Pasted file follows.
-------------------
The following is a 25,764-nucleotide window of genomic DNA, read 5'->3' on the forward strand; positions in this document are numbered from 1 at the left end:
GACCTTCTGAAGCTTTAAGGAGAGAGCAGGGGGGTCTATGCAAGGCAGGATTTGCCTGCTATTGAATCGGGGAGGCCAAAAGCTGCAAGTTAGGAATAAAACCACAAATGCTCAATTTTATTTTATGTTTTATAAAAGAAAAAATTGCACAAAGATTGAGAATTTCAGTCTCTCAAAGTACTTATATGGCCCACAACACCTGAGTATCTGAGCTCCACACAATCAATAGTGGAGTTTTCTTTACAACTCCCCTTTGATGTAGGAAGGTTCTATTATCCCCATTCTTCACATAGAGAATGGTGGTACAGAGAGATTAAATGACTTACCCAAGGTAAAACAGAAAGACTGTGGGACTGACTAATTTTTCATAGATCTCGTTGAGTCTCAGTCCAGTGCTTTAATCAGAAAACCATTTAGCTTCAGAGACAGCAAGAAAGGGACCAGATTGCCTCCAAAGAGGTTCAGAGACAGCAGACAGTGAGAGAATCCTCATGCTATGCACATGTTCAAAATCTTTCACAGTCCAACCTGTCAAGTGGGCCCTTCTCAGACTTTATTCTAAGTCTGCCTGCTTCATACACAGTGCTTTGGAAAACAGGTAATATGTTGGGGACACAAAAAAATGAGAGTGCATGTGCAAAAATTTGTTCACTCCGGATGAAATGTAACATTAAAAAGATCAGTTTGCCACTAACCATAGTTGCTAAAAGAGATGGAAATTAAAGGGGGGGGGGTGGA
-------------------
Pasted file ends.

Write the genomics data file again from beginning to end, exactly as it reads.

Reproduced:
The following is a 25,764-nucleotide window of genomic DNA, read 5'->3' on the forward strand; positions in this document are numbered from 1 at the left end:
GACCTTCTGAAGCTTTAAGGAGAGAGCAGGGGGGTCTATGCAAGGCAGGATTTGCCTGCTATTGAATCGGGGAGGCCAAAAGCTGCAAGTTAGGAATAAAACCACAAATGCTCAATTTTATTTTATGTTTTATAAAAGAAAAAATTGCACAAAGATTGAGAATTTCAGTCTCTCAAAGTACTTATATGGCCCACAACACCTGAGTATCTGAGCTCCACACAATCAATAGTGGAGTTTTCTTTACAACTCCCCTTTGATGTAGGAAGGTTCTATTATCCCCATTCTTCACATAGAGAATGGTGGTACAGAGAGATTAAATGACTTACCCAAGGTAAAACAGAAAGACTGTGGGACTGACTAATTTTTCATAGATCTCGTTGAGTCTCAGTCCAGTGCTTTAATCAGAAAACCATTTAGCTTCAGAGACAGCAAGAAAGGGACCAGATTGCCTCCAAAGAGGTTCAGAGACAGCAGACAGTGAGAGAATCCTCATGCTATGCACATGTTCAAAATCTTTCACAGTCCAACCTGTCAAGTGGGCCCTTCTCAGACTTTATTCTAAGTCTGCCTGCTTCATACACAGTGCTTTGGAAAACAGGTAATATGTTGGGGACACAAAAAAATGAGAGTGCATGTGCAAAAATTTGTTCACTCCGGATGAAATGTAACATTAAAAAGATCAGTTTGCCACTAACCATAGTTGCTAAAAGAGATGGAAATTAAAGGGGGGGGGGTGGA